But we should realize that Holy Scriptures reveal our God in a less formal, more natural, almost casual manner. Think of this familiar Scripture reading which is our text. Nicodemus had come to Jesus at night. He had been impressed by the miracles that Jesus had been doing. The miracles were to Nicodemus signs from God that revealed Jesus to be more than just a common, ordinary man. He said to Jesus: “Rabbi, we know that thou art a teacher come from God: for no man can do these miracles that thou doest, except God be with him.” In response Jesus spoke to him of “the kingdom of God.” Both Jesus and Nicodemus were standing on the same ground. They talked the same language. Both believed in God. Their conversation was not muddied by the possibilities of atheism or agnosticism, as such a conversation might be today. They both believed and accepted God—the Father. As their conversation continued, Jesus spoke of the Spirit. Nicodemus did not respond with a blank stare or with a question: “Now who is this?” The knowledge and acceptance of the Spirit of God was also common ground among the Jews in those days. Jesus continued by speaking of Himself. He referred to Himself in the term that Daniel had introduced to the Jews—“the Son of man.” He continued by speaking of God’s “only begotten Son.” This also caused no problem for Nicodemus. The Jews knew and accepted the Son as a person of the Godhead. The only question that troubled them was whether or not Jesus of Nazareth was that Person, the Son of God.

Let us observe how naturally, how self-evidently the Scripture speaks of the Godhead as consisting of the Father, Son, and Spirit. Let us also realize that at the time of Christ the Jews were Trinitarian, whereas now they have fallen into the Unitarian form of idolatry. Our text is not a dogmatic presentation of the doctrine of God. It is rather the report of an encounter of God with one man. In this encounter the person and work of the Holy Spirit play an important part. We would concentrate on this part of the encounter this morning. Let us observe that—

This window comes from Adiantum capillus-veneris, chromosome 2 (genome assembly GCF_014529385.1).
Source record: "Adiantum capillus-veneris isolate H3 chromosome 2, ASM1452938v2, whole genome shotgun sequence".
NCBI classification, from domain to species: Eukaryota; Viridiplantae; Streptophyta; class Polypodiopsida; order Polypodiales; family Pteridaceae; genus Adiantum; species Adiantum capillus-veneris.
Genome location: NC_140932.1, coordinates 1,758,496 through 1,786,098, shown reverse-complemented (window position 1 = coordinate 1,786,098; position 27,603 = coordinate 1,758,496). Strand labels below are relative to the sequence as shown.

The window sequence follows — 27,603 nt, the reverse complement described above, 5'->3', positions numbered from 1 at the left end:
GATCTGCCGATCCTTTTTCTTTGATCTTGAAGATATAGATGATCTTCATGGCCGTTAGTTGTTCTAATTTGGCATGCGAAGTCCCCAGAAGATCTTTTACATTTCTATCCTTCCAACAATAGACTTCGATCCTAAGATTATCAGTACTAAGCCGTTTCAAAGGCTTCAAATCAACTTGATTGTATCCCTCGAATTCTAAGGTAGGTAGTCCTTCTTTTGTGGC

The Holy Spirit, the Third Person of the Godhead,—

I. Was known and accepted by the Jews at the time of Christ.

We have already mentioned this fact but would emphasize it more thoroughly because the Holy Spirit is so commonly and so widely ignored. We have noted on other occasions that when the deity of Christ is denied, the Holy Spirit simply falls by the wayside in the minds of men. The enemies of the Holy Trinity direct their attacks against Christ. If they can destroy Him in the minds of men, they have simultaneously destroyed the Spirit. But when God’s Son appeared on earth in the form of man, the Holy Spirit occupied an honored and accepted position in the thinking and worship and religious life of the people. In conversing with Nicodemus Jesus spoke of being born again “of the Spirit.” He continued by stating the truth that “that which is born of the Spirit is spirit.” Nicodemus was fascinated—but not by the concept of the Spirit. He took that for granted. His problem was with the HOW of the Spirit’s working. Jesus compared it to the wind. We can’t see the wind. We can’t perceive the subtle changes in air pressure which cause the movement of air. But we don’t deny the wind for that reason. We can hear the wind when it rustles the leaves. We can feel it when it blows against us. We know there is wind. So with the working of the Spirit. We can’t observe the working of repentance and faith in a human heart. This is not something that can be reproduced in a laboratory. But we can see the result in human lives, and so we cannot deny the fact of rebirth or regeneration. In all of the conversation Nicodemus didn’t once question the reality of the Spirit. He knew the Spirit. He accepted Him. For the Holy Spirit was part of the religious knowledge and life of the people.